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Defences 2 (Self Defence, Infancy, Duress, Necessity Notes

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Criminal: Defences II (Self-Defence, Infancy, Duress, Necessity) Self-Defence

- Overlapping sources: common law + statute (often not specif ied: same rules apply). common law: defend self or another ([Smith and Hogan]: 'private defence'). s3 Criminal Law Act 1967: prevention of crime. ([Smith and Hogan]: 'public defence'). s76 Criminal Justice and Immigration Act 2008 (CJIA): re-enacts common law principles.

- When can self-defence be used?

1. protection from physical attack (or threat of imminent attack) of self or another. inc. another: R v Gladstone Williams [1984]. NOT protection of peace of mind: R v Bullerton [1992].

2. protection of property: R v Hussey [1925].

- 2-part test for self-defence: R v Owino [1996].

1. trigger: d. honestly believes use of force was necessary.

2. response: level of force used to repel attack was reasonable in circs. d. believed to exist.

- Burden on prosecution: once raised by d., must be disproved.

- All or nothing defence: R v Clegg [1995].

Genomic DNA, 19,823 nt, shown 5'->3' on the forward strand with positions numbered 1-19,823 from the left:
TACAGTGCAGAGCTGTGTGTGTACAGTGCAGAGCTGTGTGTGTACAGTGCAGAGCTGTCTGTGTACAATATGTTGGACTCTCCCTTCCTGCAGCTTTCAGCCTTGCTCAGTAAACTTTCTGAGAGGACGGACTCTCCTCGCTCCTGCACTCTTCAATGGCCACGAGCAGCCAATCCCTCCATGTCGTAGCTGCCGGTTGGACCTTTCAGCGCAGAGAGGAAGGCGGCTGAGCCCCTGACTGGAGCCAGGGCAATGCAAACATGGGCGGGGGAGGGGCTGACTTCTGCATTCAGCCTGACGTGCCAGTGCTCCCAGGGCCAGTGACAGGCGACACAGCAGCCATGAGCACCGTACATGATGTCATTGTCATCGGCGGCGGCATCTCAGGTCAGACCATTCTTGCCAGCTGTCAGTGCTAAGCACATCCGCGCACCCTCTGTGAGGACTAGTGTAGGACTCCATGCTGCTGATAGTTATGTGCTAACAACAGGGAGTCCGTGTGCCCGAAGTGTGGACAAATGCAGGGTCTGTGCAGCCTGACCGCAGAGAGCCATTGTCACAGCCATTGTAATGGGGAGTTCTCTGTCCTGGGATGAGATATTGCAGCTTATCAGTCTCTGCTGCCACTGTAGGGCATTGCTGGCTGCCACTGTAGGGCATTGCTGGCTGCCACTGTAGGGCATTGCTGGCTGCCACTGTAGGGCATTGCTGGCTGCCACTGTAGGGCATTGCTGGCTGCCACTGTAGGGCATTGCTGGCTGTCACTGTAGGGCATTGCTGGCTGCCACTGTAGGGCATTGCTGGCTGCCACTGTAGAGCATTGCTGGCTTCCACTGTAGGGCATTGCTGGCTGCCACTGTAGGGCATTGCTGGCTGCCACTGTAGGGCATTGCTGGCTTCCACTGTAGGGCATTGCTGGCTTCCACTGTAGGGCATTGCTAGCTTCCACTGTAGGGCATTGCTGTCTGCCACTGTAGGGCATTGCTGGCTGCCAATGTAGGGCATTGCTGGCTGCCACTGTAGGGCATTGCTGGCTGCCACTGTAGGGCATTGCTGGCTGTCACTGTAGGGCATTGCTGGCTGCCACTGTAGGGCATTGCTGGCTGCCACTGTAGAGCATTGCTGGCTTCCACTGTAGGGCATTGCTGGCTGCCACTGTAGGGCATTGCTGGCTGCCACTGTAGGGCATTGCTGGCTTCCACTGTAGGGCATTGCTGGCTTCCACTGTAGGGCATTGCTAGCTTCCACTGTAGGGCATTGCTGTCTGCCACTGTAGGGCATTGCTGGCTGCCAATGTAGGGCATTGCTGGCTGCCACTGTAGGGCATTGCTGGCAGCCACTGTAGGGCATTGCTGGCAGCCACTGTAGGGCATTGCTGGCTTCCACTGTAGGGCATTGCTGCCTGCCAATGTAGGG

if successful: complete defence against all crimes. no partial defence possible: slightest failing ? defence fails - e.g. if d. uses slightly excessive force.

1. Trigger: d. honestly believed the use of force was necessary (subjective test).

- Subjective test: d. judged on facts as he believed them, whether reasonable or not. even if mistaken: R v Gladstone Williams: d. attacked youth who was trying to stop a robbery, thinking robber being attacked ? CoA: self-defence
- reasonableness only material to whether d. honestly believed force was necessary. s76(3) + s76(4)(b)(i) CJIA: statutory footing. but NOT mistake induced by voluntary intoxication: R v O'Connor [1991]; s76(5) CJIA.

- Anticipatory self-defence (pre-emptive strike): allowed if threat imminent. Devlin v Armstrong [1971]: [MacDermott LJ]: 'to ward off/prevent an attack he honestly anticipated ... must be imminent'. A-G's Ref (No.2 of 1983) [1984]: [Ld Lane CJ]: 'against imminent apprehended attack'. Beckford v R [1988]: [Ld Griffiths]: 'circs. may justify a pre-emptive strike'.

- No duty to retreat: d. can fight instead of run away - R v Bird [1985]: [Ld Diplock].

- Self-defence by antagonist/aggressor: allowed in some circs. R v Forrester [1992]: F. trespassing on W's property, W. rushed at him ? CoA: self defence valid if W. used excessive force in attempting to remove him. R v Rashford [2005]: CoA: dep. on circs - if person d. attacks not only defends self but goes on offensive.

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